“We are all Egyptians”

The people of Tunisia and Egypt may not know but they have become the agents of a vast cultural revolution. They have created a new political and social reality on the ground, “People’s Power”. The revolution is spreading like wild fire in most of the Middle East and African countries because people relate to the cause and draw inspiration from it.  It is not about Islam fundamentalism it is not about Christian fundamentalism or other forms of isms. It is about respect of human rights, the rule of law and democracy for all.

I watched a woman commentator on BBC-TV who said, “The demand of the Egyptian people are also our demand, We are all Egyptians.” The beauty of it is that such passion    is being shared by all those who believe in justice and peace. It is also expressed in Eritrean Website; Tesfaye Seyoum the head of Eritrean Global Solidarity (EGS) has eloquently put it in one of his articles at Asmarino.com. He said “We are all Egyptians”. It means the people involved in the revolution are “our voice”; they represent our aspiration, our values, our ideology of justice and democracy.  

The revolution is about awakening. The wake up call, the spark, was done by Bouaziz, the unemployed Tunisian graduate who set himself on fire. The Tunisian people rose up in rebellion. In the process of the uprising (the revolution) the various people ruled by despotic nations have experienced a profound inspiration that will enable them to create new possibilities for a better life.
Viktor Frankl, a professor of neurology and psychiatry in Vienna, wrote “Every day, every hour, offered the opportunity to make a decision, a decision which determined whether you would or would not submit to those powers which robs you of your very self, your inner freedom; which determines whether or not you become the plaything of circumstances, renouncing freedom and dignity to become moulded into the form of typical tyranny or oppression”.

Misunderstanding people’s power:

In a way it is a war of ideas, the idea of accepting the system that oppressed people or stand up and fight to change it.
Yosief Ghebrehiwet and Zekre Lebona don’t seem, to grasp the meaning of “People’s Power”.  People’s power is not about the strength of the despotic governments. Obviously Governments in terms of resources are powerful. They control the state machinery, the army, the media etc. It is about the commitment of the people to bring change and persist in the demand for change, which in this case is mass uprising. The secret is the realization of the power people have and use it.  The question is do the people know the power they have. Are they conscious of it?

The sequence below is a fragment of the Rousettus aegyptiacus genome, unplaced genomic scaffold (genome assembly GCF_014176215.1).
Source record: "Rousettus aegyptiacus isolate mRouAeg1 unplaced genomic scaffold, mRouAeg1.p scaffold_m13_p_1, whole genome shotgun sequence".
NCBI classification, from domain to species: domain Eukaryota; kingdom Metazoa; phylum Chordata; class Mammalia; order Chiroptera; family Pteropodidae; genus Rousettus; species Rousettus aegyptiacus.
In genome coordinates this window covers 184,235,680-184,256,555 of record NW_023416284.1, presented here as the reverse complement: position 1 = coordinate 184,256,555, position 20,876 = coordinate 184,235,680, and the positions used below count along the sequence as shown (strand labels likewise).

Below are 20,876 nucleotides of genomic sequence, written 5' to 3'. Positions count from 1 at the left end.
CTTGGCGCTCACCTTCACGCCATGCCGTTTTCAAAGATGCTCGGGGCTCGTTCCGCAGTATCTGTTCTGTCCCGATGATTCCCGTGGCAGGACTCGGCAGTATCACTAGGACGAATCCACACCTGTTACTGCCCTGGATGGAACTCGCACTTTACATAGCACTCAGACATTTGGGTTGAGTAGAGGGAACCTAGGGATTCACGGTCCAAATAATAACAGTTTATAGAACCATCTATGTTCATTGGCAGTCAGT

Yosief and company have the belief that the PFDJ would not allow any space for people to come out in protest. In summary, the PFDJ is too powerful and the people are too weak to bring change. Therefore, the revolution in Tunisia can not be replicated in Eritrea.

Yosief’s  and co. are sending a wrong message that people are helpless,  it is impossible to defeat the PFDJ unless outside forces come to the rescue and they opt for Ethiopian direct intervention. To justify that Yosief and Zekere Lebona are in the business of demonizing the armed struggle (the Ghedli) and strip it of its populist character. Yosief is blaming the people of Eritrea for bringing this tragedy to themselves by romantizing the Eritrean armed struggle – the “Ghedli”. On his part in his well written article titled , “Mass Uprising Deficit in Post-Liberation Societies; the case of Eritrea” at Asmarino.com Zekre Lebona has this to say “…Sadly, even nationalist intellectuals such as Petros Tesfagiorgis who like many of his sort adored the might of the proletariat forgot to mention about its current whereabouts in Eritrea. They fail to remember about it because the working class in our land is dead”.   The difference between now and the 60th, 70th are more profound.  Not only in Eritrea, has the working class influence been nil every where. Today the extraordinary prominence of the trade unions (the proletariat) in the cultural and political life of 1970th and 1980th seems to have evaporated. The present struggle is not about class struggle, it is for respect of human right, the rule of law and democracy for all irrespective of race, religion or class. Zekre is talking out of historical contexts.

What Yosief and Lebona did not realize is that they are continuously failing to contribute to the present struggle for democracy; their focus has become the past. They could have made a lot of difference to the struggle had they focused on the present challenge.  It is the present which will shape the future of Eritrea and not the past.  The other misunderstanding is that, even if one begs the Ethiopian Government to intervene it would not do so. Prime Minister Meles Zenawi has expressed in no uncertain terms that it is the responsibility of the Eritrean people not that of Ethiopia to bring change in Eritrea. I will expand more on this on my next article based on the interview of Amanuel Iyasu with PM Meles Zenawi and referring to some track records of Ethiopia various policies on economic, social and foreign relations.